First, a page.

Fuzzy’s Taco shop has a great website filled with bright color schemes and can be easily navigated. On their site they also have a stream of their social media post, which I think is brilliant! My only issue is the parallax scrolling on the menu page of the website. The images are not big enough vertically to be able to see the beautiful food photography. On their Facebook and Instagram account they mix some marketing with and large portion of great food photography and a dash of lifestyle. They do an awesome job with the food photos, but could use some more lifestyle imagery. Overall they have a good website and even better social media posts, but what they’re really missing is the unique factor that sets them apart from other taco joints.
–Danny

Score:

MJ gives FUZZY’S TACO SHOP a B- and Danny gives them a solid B+. This concept is missing something.

#FridayFeed:

Every Friday, Studio B Dallas visits a local fast casual concept for lunch to critique the brand (and eat lunch). Three rules apply: it’s a concept we haven’t been to or it’s been in the restaurant news and it’s within 10 miles of our office. Wait, four rules – it can’t be sushi. Danny doesn’t do sushi. If you have any suggestions on where we should eat next, feel free to leave it in the comments. Look for our restaurant branding reviews each Friday! MJ & Danny

Serious Pizza

SERIOUS PIZZA + TATTOOS + TAKE OUT

This week’s #FridayFeed restaurant branding review is SERIOUS PIZZA in Deep Ellum. I was seriously wanting to review some pizza this week. I love the &pizza brand but they aren’t in Texas yet. Mod Pizza is in Frisco – aka Oklahoma – too far north. With a quick internet search of pizza near me, I found Serious Pizza in Deep Ellum, right next door to the famous Elm Street Tattoo. I remembered that they are “famous” for their 30” pizza. EATER indicates the brand is now owned by MILKSHAKE CONCEPTS (Imran Sheikh, Citizen, Stirr and Vidorra) but founders Mike Turley and Andrew Phillips are still involved in Ops and culinary.

Order Up!

We ordered the Deluxe 30” pizza which has homemade dough and sauce, topped with pepperoni, italian sausage, bell pepper, black olive & fresh mushrooms. We didn’t order any sides or extras but we did see they had a cooler with some gelato and Ben & Jerry’s ice cream. They were sold out of the logo’d T-shirts but they had some “Supreme” styled Serious Pizza logo shirts for $25.

Branding DNA:

We usually review brands that have multiple locations and call out the work of the interior/brand firms that work on the projects, oooh and ahh over cool design features, etc. SERIOUS PIZZA has one location. I’m pretty sure the only artist or designers behind the brand involve the tattoo-esque logo and wall art and the guy that throws that massive pizza dough – which, that IS an art. I definitely  give them props for the entertainment element.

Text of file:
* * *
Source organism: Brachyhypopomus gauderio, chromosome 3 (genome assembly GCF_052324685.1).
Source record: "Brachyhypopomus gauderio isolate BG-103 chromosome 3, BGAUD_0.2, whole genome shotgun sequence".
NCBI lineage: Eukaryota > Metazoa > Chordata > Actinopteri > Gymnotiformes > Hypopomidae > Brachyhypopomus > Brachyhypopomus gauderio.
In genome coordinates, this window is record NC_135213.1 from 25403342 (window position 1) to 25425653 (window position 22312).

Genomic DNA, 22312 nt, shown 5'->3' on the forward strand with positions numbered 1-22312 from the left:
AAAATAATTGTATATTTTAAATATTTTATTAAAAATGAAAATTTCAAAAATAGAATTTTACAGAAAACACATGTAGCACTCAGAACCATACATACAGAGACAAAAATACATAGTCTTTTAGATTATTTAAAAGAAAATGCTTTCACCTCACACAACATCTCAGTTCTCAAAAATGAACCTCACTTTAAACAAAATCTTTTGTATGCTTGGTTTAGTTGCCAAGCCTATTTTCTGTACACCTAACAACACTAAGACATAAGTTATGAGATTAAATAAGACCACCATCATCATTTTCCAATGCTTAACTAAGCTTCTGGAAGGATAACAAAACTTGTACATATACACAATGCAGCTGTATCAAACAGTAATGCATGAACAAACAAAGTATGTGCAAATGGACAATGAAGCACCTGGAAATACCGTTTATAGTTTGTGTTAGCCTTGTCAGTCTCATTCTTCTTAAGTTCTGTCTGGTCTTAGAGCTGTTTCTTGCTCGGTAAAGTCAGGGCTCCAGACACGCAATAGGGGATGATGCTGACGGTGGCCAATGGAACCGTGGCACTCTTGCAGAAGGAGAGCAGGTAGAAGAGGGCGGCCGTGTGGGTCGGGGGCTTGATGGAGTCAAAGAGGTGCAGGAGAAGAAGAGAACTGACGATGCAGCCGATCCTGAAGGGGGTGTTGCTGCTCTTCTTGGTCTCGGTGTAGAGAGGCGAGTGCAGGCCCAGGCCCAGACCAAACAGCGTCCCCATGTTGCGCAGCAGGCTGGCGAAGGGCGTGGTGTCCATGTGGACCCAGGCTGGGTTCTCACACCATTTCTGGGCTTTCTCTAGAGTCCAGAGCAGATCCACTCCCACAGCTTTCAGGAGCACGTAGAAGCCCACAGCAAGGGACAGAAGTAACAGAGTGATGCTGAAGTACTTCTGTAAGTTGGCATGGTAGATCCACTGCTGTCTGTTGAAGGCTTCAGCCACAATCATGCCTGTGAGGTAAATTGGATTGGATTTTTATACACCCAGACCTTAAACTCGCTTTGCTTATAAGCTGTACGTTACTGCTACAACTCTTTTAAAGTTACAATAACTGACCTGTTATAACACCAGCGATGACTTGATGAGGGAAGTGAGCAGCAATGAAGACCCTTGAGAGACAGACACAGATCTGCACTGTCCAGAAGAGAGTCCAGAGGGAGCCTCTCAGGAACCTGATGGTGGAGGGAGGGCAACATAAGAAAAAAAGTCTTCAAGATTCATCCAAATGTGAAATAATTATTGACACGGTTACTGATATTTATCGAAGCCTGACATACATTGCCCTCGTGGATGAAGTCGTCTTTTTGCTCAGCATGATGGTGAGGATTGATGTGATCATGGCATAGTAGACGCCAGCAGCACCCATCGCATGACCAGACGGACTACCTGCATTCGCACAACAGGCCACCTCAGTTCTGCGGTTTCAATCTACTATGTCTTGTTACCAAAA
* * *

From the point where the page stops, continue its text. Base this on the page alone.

Chalkboard menu, random cool stickers stuck on everything. It’s basically a really good New York style thin crust pizza joint with a Texas sized novelty 30” product that occupies a stinky, dirty Deep Ellum bar space that has been every kind of bar since the 80’s. The spaces where they were making the pizzas looked ok but OMG – I hope the lease negotiation and renovation that CEO Imran Sheikh refers to in the Eater article is in progress. My advice is to get it to go and enjoy pics online until that happens.

Digital Branding:

Serious Pizza’s website could take a lesson from their social media accounts. Unlike their website, their Facebook and Instagram feature great candid photos of their delicious pizza with just the right amount of marketing. Their website is a pretty simple one page site and could use some love especially their about section. Under the info tab in the About section it only states “Huge Pizza!!! Slices & Beer!” While this could be seen as clever on their part, I see it as being just plain lazy. Under the hours tab in the About section it says “ No opening hours found.” How are your customers suppose to know when and what days you’re open? This is your website and more often than not it’s many consumers first impression of your restaurant. The lack of photographs on their website is baffling to me! Especially since their social media accounts have such great photos. A simple coding fix would push the beautiful food photography from their social media to their website and drastically change potential customer’s opinions. Serious Pizza could use more of a digital presence and it all starts with the website! While social media is great for promoting your brand, it should NOT be the only source of your digital presence. Especially in this day and age where there is a ton of amazing website templates available and all you have to do is plug in your info and upload your images.